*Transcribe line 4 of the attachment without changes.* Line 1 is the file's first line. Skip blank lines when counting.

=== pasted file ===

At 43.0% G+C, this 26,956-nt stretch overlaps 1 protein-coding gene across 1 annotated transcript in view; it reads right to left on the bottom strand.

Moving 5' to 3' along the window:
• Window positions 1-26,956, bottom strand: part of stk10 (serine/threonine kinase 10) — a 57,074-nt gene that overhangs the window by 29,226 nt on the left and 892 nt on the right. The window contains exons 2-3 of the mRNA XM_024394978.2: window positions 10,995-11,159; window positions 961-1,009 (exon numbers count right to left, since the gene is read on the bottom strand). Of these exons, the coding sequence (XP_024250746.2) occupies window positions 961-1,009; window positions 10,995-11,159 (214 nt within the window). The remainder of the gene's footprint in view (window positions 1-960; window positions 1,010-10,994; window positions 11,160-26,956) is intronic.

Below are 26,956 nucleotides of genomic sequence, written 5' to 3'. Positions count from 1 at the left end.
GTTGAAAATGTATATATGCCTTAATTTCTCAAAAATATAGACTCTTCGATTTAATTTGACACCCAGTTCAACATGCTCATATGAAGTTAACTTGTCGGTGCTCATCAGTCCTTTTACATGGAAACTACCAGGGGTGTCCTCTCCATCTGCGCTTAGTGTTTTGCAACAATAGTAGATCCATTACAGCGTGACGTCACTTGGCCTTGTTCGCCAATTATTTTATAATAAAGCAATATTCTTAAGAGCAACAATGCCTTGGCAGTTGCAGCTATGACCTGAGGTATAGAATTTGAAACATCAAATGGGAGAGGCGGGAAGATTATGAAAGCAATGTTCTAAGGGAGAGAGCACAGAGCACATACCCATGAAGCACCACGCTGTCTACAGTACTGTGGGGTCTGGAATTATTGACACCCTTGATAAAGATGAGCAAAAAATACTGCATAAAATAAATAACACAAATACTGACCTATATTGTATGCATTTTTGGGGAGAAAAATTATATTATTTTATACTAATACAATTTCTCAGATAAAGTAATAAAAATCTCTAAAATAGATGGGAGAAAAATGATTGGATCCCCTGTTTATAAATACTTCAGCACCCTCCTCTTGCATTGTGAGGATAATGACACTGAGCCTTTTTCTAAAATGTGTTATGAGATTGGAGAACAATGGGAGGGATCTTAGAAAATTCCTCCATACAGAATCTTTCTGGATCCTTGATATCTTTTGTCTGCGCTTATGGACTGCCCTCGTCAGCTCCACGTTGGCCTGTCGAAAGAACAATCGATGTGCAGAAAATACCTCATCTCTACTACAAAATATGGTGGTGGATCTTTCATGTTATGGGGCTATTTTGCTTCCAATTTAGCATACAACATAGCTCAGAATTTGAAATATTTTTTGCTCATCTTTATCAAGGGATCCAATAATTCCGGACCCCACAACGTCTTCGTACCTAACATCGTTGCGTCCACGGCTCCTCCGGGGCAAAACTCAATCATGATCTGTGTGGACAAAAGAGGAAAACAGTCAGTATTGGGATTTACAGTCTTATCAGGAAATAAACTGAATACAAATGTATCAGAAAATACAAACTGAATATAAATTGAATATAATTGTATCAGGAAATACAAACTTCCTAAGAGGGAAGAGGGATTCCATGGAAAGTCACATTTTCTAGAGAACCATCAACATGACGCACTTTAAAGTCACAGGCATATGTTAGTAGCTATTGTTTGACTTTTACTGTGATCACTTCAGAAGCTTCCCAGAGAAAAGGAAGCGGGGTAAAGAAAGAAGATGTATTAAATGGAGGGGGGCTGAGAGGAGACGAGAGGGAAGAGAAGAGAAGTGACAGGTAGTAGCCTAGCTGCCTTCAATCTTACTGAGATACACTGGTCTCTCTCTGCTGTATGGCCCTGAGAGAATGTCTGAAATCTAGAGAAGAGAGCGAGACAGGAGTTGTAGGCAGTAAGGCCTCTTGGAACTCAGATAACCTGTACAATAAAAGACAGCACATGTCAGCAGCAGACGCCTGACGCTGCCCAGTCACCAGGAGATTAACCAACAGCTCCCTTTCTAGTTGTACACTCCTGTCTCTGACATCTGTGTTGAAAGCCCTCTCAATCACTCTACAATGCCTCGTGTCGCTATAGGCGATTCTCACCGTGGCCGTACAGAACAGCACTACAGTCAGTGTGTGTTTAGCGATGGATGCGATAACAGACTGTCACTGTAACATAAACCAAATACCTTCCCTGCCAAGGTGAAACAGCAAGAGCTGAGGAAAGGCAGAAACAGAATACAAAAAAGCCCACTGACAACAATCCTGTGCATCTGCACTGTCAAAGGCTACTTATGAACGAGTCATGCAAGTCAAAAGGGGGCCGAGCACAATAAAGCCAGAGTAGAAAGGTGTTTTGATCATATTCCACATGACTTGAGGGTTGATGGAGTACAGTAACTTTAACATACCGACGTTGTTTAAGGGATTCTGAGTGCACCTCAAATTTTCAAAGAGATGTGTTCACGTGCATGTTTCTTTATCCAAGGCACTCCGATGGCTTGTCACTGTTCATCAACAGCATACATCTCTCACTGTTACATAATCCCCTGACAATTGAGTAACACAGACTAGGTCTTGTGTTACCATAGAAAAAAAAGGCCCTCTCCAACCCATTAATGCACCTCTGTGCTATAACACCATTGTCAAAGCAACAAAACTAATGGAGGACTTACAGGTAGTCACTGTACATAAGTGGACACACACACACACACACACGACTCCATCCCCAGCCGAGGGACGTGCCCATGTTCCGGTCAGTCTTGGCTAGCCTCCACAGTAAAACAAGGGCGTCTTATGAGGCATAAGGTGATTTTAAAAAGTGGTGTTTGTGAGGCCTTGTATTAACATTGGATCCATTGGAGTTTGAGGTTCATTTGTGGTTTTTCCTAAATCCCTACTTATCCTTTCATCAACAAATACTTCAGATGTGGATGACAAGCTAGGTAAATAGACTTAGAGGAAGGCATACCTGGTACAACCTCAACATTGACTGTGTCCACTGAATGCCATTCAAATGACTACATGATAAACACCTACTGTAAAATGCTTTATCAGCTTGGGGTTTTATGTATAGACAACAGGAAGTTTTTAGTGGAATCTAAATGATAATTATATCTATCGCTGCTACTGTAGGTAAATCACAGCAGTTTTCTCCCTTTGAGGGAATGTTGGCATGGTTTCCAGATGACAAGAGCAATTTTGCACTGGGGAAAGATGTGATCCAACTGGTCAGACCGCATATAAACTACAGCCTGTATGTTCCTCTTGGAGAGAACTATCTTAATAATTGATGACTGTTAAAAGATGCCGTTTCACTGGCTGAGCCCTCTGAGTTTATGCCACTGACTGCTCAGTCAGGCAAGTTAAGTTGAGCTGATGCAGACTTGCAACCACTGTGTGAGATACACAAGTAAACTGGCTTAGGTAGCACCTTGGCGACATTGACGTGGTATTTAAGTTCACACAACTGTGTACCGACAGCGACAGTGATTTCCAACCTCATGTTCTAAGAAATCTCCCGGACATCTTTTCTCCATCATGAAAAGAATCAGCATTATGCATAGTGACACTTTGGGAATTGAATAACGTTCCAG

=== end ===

Below are 26,956 nucleotides of genomic sequence, written 5' to 3'. Positions count from 1 at the left end.